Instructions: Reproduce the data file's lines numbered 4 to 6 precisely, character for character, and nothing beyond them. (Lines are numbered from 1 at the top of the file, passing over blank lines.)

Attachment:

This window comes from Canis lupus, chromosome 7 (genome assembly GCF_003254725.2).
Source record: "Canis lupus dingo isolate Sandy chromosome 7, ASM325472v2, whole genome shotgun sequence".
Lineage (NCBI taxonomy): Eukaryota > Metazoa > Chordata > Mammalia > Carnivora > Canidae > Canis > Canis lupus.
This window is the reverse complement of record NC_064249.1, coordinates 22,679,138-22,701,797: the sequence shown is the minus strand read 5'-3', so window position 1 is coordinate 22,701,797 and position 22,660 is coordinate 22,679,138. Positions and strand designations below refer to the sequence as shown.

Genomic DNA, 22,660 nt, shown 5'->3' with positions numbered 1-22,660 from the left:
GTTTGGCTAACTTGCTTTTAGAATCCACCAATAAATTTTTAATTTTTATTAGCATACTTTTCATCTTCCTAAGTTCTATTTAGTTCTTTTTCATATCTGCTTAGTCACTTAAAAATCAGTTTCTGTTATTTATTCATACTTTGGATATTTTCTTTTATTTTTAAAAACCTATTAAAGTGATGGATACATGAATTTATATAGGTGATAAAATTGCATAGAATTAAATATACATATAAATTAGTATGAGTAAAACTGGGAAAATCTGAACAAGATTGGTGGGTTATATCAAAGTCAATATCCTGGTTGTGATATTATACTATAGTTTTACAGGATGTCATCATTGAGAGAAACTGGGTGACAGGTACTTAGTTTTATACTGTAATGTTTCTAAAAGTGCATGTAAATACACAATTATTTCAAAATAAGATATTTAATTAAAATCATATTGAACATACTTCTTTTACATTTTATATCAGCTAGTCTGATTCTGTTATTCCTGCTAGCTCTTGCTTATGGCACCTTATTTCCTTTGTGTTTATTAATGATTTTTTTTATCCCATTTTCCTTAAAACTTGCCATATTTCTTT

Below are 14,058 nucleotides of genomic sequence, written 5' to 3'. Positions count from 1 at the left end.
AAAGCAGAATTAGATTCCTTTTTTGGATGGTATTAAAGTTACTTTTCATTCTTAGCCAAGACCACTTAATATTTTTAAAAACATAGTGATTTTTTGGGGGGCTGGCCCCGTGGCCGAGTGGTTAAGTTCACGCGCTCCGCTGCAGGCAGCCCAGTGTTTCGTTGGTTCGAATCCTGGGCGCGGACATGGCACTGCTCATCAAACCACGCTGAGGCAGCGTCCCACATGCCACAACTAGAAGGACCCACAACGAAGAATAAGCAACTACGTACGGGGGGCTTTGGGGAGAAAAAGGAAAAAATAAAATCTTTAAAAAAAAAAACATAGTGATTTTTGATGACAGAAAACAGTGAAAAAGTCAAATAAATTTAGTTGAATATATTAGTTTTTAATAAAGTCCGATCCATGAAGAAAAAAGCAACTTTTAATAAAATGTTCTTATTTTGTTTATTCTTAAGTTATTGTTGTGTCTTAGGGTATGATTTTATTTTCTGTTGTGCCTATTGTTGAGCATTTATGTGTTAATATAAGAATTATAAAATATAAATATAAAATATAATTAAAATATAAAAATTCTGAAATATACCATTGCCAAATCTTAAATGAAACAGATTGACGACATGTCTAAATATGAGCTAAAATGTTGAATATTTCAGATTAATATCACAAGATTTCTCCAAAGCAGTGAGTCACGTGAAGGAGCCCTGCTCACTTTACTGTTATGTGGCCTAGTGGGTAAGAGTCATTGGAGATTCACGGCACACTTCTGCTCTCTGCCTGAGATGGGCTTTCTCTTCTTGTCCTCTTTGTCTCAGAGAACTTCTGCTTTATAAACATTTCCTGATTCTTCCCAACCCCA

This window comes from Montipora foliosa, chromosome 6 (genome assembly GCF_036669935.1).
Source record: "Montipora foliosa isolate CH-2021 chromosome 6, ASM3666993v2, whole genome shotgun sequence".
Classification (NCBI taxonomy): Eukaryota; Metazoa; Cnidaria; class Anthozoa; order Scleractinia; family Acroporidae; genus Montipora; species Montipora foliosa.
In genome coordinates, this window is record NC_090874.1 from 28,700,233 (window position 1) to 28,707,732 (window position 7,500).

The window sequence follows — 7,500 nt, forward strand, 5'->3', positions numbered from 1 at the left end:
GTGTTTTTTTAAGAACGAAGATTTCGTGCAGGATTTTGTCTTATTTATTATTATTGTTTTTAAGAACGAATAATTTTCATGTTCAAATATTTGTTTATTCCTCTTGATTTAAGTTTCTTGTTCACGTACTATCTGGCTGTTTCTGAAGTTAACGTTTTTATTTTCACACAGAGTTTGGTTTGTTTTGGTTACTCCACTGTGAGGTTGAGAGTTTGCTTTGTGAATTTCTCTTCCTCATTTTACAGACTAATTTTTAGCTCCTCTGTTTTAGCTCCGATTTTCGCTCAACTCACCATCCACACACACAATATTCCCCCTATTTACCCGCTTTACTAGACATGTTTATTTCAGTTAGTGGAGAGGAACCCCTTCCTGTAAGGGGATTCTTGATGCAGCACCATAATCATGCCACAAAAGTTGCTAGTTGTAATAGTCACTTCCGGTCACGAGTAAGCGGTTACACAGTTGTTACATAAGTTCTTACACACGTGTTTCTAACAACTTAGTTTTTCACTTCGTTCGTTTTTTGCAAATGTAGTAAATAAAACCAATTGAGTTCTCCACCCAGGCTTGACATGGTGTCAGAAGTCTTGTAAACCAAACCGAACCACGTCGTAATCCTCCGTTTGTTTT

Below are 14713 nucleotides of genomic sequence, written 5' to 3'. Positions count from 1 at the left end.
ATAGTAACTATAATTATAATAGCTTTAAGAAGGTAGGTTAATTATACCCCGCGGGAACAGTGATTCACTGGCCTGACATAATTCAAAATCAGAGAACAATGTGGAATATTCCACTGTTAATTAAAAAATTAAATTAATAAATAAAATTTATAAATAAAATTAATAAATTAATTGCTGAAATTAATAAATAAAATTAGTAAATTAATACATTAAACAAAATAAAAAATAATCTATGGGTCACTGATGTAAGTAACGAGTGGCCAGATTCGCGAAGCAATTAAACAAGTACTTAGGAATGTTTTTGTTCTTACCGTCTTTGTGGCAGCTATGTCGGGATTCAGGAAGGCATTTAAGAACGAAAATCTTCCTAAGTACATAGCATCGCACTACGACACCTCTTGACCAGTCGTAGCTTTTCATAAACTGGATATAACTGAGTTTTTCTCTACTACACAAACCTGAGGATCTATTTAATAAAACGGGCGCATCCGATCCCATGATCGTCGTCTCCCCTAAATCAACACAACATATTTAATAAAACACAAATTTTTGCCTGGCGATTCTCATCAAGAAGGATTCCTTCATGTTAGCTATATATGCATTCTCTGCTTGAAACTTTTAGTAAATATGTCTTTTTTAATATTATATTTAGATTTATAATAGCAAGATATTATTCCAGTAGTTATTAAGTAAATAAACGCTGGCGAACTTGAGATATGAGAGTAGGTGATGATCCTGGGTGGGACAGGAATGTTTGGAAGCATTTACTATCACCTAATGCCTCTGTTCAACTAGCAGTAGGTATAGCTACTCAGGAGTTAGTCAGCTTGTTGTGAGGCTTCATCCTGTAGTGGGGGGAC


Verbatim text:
This window is the reverse complement of record NC_064249.1, coordinates 22,679,138-22,701,797: the sequence shown is the minus strand read 5'-3', so window position 1 is coordinate 22,701,797 and position 22,660 is coordinate 22,679,138. Positions and strand designations below refer to the sequence as shown.

Genomic DNA, 22,660 nt, shown 5'->3' with positions numbered 1-22,660 from the left:
GTTTGGCTAACTTGCTTTTAGAATCCACCAATAAATTTTTAATTTTTATTAGCATACTTTTCATCTTCCTAAGTTCTATTTAGTTCTTTTTCATATCTGCTTAGTCACTTAAAAATCAGTTTCTGTTATTTATTCATACTTTGGATATTTTCTTTTATTTTTAAAAACCTATTAAAGTGATGGATACATGAATTTATATAGGTGATAAAATTGCATAGAATTAAATATACATATAAATTAGTATGAGTAAAACTGGGAAAATCTGAACAAGATTGGTGGGTTATATCAAAGTCAATATCCTGGTTGTGATATTATACTATAGTTTTACAGGATGTCATCATTGAGAGAAACTGGGTGACAGGTACTTAGTTTTATACTGTAATGTTTCTAAAAGTGCATGTAAATACACAATTATTTCAAAATAAGATATTTAATTAAAATCATATTGAACATACTTCTTTTACATTTTATATCAGCTAGTCTGATTCTGTTATTCCTGCTAGCTCTTGCTTATGGCACCTTATTTCCTTTGTGTTTATTAATGATTTTTTTTATCCCATTTTCCTTAAAACTTGCCATATTTCTTT